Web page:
What most of us know about the immediate post-war history of MG is historical rather than experiential. The 1945-49 TC was the sports car of the WWII generation, now sadly passing to that great wrecking yard in the sky. The pre-war PAs, PBs, TAs, and TBs that GIs stationed in Britain saw were as glamorous to them as Mercer Raceabouts and Stutz Bearcats were to their WWI-generation fathers. "Sports car" to WWII vets became synonymous with cut-down doors, separate fenders, upright grilles, and freestanding chrome headlights. The 1953-55 MG TF, now arguably the most loved of the T-series MGs, was not particularly loved in period by the MG faithful, simply because it sported headlamp shells that were streamlined into the fenders. As far as the faithful were concerned, there was far worse to come. In 1951, designer Syd Enever created a streamlined Le Mans special for George Phillips. Although limited by the TD chassis and the height of the 1,250-cc XPAG engine, the car was a clear indicator of the future. Initially, BMC head Leonard Lord saw no reason for a modern MG, as the T-series cars were still selling reasonably well and he now had the Austin-Healey 100 to sell. But eventually, sales of the TF began to trail off and it became apparent that with the exception of perennial holdout Morgan, the age of the traditional separate-fender, pre-war-style sports car was coming to an end.

Reactionary diehards hated the streamlining

Although undeniably lovely both in period and now, reactionary MG diehards hated BMC for what it had done to their traditional sports car, as well as for having the nerve to advertise it in 1955 as "the first of a new line." No longer saddled with a body sharing the same coefficient of drag as a double-wide mobile home, the 68-hp 1,489-cc (1500) MG A was a reasonable performer, with about 95 mph possible and 0-60 mph in about 14 seconds-a decent improvement over the TF 1500, which had a similar 65 hp. Just the simple application of aerodynamics added about 15 mph to the top end. A four-horsepower bump shortly after the MG A's introduction brought only a marginal increase in performance. Enthusiast publications like Road & Track were fans from the beginning. Commenting on the car's delicate nature, R&T supposed that the A was "made in Abingdon-on-Thames by water sprites." Handling was nearly neutral, with the rack-and-pinion steering precise and drum brakes reasonably effective. The driving position is pure vintage sports car, with fixed-rake upright leather seats and a banjo-type steering wheel pointed directly at your thorax. Though the side-curtain roadster is far more common, a lovely fixed-head coupe was also available. In 1958, MG added what was the fastest and should have been the most desirable post-war MG: The Twin-Cam was MG's answer to the Alfa Romeo Spider Veloce. Quicker than the Alfa, the Twin-Cam could do 0-60 mph in around nine seconds. Sadly, the motors had a nasty habit of grenading while still under warranty. While their piston-burning tendencies can be solved by restorers today, they still have somewhat of a damaged-goods reputation.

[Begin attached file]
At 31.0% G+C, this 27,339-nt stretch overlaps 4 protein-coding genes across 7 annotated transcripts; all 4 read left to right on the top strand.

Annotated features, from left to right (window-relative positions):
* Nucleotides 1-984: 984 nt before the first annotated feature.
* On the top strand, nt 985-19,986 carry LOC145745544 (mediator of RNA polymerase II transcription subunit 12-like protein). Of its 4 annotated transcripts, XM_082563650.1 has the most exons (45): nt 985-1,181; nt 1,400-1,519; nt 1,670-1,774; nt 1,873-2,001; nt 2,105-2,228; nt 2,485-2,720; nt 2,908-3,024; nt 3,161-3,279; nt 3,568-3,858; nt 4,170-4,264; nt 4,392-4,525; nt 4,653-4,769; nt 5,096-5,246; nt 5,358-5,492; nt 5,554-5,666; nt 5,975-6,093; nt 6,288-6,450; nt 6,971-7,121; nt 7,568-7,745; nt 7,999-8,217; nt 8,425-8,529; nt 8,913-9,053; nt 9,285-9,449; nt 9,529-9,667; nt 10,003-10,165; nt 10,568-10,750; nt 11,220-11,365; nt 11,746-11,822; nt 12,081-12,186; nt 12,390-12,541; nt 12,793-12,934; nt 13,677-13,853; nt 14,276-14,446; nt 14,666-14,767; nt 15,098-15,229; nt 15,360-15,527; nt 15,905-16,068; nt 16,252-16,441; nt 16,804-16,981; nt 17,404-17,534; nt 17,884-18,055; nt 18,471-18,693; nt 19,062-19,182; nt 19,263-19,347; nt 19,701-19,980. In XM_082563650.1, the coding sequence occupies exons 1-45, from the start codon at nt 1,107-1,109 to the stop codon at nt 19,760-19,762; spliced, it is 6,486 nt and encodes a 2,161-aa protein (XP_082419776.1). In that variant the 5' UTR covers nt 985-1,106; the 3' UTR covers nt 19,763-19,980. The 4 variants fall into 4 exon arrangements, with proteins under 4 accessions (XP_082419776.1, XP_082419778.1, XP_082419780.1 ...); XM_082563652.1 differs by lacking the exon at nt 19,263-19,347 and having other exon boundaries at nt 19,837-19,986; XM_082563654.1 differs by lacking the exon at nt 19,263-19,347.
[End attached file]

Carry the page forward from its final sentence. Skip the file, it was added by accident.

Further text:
T-C was a match for Europe's best

It's a pity; with excellent handling, four-wheel disc brakes, and D-type Jaguar-like Dunlop peg-drive wheels, the Twin-Cam could have changed the public's perception of engineering inferiority from which British sports cars suffered, vis-à-vis the Germans and Italians. At least the leftover Twin-Cam chassis were put to good use as De Luxe pushrod cars with the special wheels and brakes of the Twin-Cam. These are quite desirable today. In 1959, all pushrod cars became 1,588-cc (1600) cars with an increase of about six horsepower. The standard MG A also gained front disc brakes. The Mk II of 1961 experienced another small displacement increase (from 1,588 cc to 1,622 cc), plus a grille that made it look as though it had been kicked in the teeth, and a pair of horizontal taillights located inboard of the rear fenders, borrowed from the new Mini and turned sideways. Far fewer Mk IIs were built than Mk Is, although collectors don't seem to differentiate much between them. It takes a De Luxe or a Twin-Cam to excite (this being a relative term) the typical MG A fan. Red and white cars seem to be the most common, but there were some lovely period colors (particularly pastel greens and blues) that look great with a set of wide whitewalls. There is almost no downside to MG A ownership. They are cheap to maintain, lovely to look at, and fun to drive. Body rust is the main bugger, but the separate chassis design (with wooden floorboards) is far simpler to repair than a unibody MG B. Still, beware of rust in the rockers and fender bottoms, as well as poorly repaired cars with ill-fitting rockers and doors that hang out at the bottom corners.

A little oven in the sun

MG As are seldom used as daily drivers, so murky Plexiglas side curtains with dismal visibility and leaky soft tops aren't the annoyance they used to be to older generations. The coupe resolves bad weather problems, with the trade-off that it becomes a little oven when the sun comes out. Mechanically, the pushrod cars are quite tough. No odd noises or smoke, coupled with good compression and oil pressure, means you're in the clear. One odd note about MG As is the fact that unlike a Triumph, it's not simple to convert a disc-wheel car to wires. The rear axles aren't interchangeable. MG A values have been on a slow but steady rise, with great pushrod cars now in the mid-to-high $20s, De Luxe cars in the $30s, and Twin-Cams in the high $30s/low $40s. It's unlikely MG As will see the kind of crazy appreciation that Big Healeys did around 2005, but it is a cinch that if you buy a nice one, you'll enjoy one of the loveliest British sports cars from the 1950s and not lose a dime.

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